Tree planting projects have tended to focus on the tropics, because trees grow faster in a warmer, more humid climate that has consistent daylength. Planting for carbon sequestration frequently involves creating vast tropical plantations of one or two tree species, sometimes using non-native and potentially invasive species. This could be suboptimal from a climate change and ecological perspective, however. Natural forests are 40 times better at sequestering carbon than plantations, and planting mixed species forests can dramatically increase carbon storage.

Planting native forests also has benefits in terms of increasing biodiversity, which in turn will create a healthier, more productive ecosystem that can better withstand environmental changes. Recent studies have highlighted the potential for carbon sequestration in boreal and temperate forests, advocating that planting projects do need to be encouraged in these climates too.

Why are we creating forests in the UK?

The UK is one of the least wooded countries in Europe, with forest cover of only 13%, compared to a European average of 46%, even though it is has one of the best climates for tree growth. The UK is also one of the most impoverished countries in terms of biodiversity. It is estimated that we have lost 50% of our biodiversity, ranking 189 out of 218 countries assessed on a Biological Intactness Index. The numbers of each species occurring in the UK has also declined, with a 13% average reduction in the abundance of species since 1970. Biodiversity is critical to the health of the ecosystems around us that we rely on for food production, as well as to our health and wellbeing, and new measures are being discussed to increase British biodiversity.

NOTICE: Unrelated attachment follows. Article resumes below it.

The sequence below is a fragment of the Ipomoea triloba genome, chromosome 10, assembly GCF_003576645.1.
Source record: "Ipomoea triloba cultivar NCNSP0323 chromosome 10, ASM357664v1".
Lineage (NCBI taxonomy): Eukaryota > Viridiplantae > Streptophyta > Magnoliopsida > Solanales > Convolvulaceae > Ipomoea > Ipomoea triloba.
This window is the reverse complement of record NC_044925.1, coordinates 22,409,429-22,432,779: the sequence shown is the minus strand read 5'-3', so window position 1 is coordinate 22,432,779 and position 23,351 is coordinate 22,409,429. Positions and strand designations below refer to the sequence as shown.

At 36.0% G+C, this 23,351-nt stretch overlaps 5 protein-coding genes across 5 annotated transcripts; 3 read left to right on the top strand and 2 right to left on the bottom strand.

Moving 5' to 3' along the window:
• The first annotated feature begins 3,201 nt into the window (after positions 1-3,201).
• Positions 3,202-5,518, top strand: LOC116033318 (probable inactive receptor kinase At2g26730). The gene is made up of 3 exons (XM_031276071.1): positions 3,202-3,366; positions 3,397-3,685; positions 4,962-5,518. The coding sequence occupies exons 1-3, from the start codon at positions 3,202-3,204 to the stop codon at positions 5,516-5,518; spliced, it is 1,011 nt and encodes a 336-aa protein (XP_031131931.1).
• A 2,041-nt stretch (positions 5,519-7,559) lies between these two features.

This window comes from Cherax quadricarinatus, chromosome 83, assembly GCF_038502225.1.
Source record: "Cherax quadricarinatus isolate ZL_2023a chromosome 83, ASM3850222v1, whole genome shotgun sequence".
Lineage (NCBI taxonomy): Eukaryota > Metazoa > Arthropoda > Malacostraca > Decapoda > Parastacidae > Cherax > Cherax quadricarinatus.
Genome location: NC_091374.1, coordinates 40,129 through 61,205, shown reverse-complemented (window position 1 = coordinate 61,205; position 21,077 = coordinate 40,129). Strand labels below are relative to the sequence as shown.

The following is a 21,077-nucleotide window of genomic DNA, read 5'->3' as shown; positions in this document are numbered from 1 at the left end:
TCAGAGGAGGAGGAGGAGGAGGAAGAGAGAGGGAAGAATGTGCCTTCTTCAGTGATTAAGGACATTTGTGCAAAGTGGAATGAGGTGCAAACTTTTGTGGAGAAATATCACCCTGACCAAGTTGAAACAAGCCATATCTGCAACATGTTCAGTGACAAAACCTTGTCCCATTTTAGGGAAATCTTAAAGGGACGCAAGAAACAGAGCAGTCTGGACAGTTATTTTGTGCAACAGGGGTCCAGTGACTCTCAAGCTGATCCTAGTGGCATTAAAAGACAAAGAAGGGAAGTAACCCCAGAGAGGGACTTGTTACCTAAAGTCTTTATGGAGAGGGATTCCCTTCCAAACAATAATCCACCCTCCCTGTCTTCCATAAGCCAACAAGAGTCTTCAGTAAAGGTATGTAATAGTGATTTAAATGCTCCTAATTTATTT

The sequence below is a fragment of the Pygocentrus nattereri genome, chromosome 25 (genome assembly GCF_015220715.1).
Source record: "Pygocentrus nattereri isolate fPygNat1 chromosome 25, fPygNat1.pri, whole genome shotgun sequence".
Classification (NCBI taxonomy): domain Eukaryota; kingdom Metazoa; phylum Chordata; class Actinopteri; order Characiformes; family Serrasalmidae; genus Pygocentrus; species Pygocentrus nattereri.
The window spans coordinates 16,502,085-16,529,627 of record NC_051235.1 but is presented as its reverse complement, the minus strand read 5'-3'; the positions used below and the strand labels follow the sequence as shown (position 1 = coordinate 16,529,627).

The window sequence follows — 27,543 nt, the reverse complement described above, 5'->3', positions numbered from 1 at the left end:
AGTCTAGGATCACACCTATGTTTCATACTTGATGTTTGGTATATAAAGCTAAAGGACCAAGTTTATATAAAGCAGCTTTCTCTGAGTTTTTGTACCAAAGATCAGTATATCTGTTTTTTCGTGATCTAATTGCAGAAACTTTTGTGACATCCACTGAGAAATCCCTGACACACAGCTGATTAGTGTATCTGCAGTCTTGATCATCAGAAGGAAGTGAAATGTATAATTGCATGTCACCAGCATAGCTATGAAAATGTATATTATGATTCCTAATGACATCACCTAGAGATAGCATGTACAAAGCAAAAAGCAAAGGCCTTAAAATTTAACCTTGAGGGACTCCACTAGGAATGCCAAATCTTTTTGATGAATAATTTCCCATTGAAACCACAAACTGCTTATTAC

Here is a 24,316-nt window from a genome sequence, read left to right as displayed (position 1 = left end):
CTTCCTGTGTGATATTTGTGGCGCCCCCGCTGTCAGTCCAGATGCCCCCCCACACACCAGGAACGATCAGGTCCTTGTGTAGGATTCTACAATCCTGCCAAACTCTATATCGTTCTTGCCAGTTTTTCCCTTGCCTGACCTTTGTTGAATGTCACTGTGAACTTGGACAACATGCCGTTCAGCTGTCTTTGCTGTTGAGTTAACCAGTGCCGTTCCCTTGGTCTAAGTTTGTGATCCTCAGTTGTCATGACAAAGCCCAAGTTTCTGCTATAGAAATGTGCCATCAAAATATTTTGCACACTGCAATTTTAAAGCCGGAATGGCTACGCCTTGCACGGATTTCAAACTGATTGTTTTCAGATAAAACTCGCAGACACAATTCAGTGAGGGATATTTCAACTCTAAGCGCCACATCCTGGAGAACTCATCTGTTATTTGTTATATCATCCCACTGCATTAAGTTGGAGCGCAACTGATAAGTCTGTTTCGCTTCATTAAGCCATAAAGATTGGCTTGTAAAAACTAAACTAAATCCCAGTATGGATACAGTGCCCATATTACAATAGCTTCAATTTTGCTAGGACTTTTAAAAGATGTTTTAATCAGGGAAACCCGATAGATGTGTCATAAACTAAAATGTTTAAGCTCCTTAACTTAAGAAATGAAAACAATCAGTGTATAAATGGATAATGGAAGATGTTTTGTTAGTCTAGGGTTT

At Creating Tomorrow’s Forests, we passionately believe that we should be restoring thriving woodland ecosystems here in the UK, rather than planting abroad, and our expertise in planting and managing forests will help us achieve this. We are contributing towards UK commitments to plant 11 million trees by 2022, by partnering with businesses to invest in our natural capital, restore lost habitat, and increase ecosystem services.

Our focus is on creating woodland habitat that our partners can visit and appreciate, and involving them in the forest development journey to provide education on our native wildlife. We use the latest scientific research and detailed analysis of each of our sites to ensure that we are planting the right tree, in the right place, at the right time. This means that we will make sure that our forests thrive and that we maximise biodiversity and carbon sequestration. Our commitment to our members and to the planet is to provide beautiful, diverse habitats that allow wildlife to thrive and help nature to help us fight climate change.

Posted by Siobhan on April 5th 2021